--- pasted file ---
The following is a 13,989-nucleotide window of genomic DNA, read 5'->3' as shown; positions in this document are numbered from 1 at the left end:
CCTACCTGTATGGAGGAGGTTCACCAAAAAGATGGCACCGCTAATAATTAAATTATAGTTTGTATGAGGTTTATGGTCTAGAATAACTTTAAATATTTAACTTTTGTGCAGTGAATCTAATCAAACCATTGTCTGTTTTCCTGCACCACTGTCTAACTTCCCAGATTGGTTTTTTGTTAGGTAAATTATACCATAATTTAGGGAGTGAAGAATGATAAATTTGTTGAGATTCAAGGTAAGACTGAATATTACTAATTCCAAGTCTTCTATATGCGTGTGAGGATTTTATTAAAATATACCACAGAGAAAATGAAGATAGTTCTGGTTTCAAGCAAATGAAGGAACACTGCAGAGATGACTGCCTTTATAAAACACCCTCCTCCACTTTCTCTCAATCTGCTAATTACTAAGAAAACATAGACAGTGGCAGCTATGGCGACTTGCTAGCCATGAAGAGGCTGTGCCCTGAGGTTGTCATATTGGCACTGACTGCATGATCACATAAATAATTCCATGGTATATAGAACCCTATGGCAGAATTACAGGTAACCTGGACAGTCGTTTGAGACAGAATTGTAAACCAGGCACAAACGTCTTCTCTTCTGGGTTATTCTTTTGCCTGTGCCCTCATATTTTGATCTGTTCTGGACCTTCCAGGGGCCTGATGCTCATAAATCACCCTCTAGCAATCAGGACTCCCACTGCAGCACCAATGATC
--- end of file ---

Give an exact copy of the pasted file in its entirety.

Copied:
The following is a 13,989-nucleotide window of genomic DNA, read 5'->3' as shown; positions in this document are numbered from 1 at the left end:
CCTACCTGTATGGAGGAGGTTCACCAAAAAGATGGCACCGCTAATAATTAAATTATAGTTTGTATGAGGTTTATGGTCTAGAATAACTTTAAATATTTAACTTTTGTGCAGTGAATCTAATCAAACCATTGTCTGTTTTCCTGCACCACTGTCTAACTTCCCAGATTGGTTTTTTGTTAGGTAAATTATACCATAATTTAGGGAGTGAAGAATGATAAATTTGTTGAGATTCAAGGTAAGACTGAATATTACTAATTCCAAGTCTTCTATATGCGTGTGAGGATTTTATTAAAATATACCACAGAGAAAATGAAGATAGTTCTGGTTTCAAGCAAATGAAGGAACACTGCAGAGATGACTGCCTTTATAAAACACCCTCCTCCACTTTCTCTCAATCTGCTAATTACTAAGAAAACATAGACAGTGGCAGCTATGGCGACTTGCTAGCCATGAAGAGGCTGTGCCCTGAGGTTGTCATATTGGCACTGACTGCATGATCACATAAATAATTCCATGGTATATAGAACCCTATGGCAGAATTACAGGTAACCTGGACAGTCGTTTGAGACAGAATTGTAAACCAGGCACAAACGTCTTCTCTTCTGGGTTATTCTTTTGCCTGTGCCCTCATATTTTGATCTGTTCTGGACCTTCCAGGGGCCTGATGCTCATAAATCACCCTCTAGCAATCAGGACTCCCACTGCAGCACCAATGATC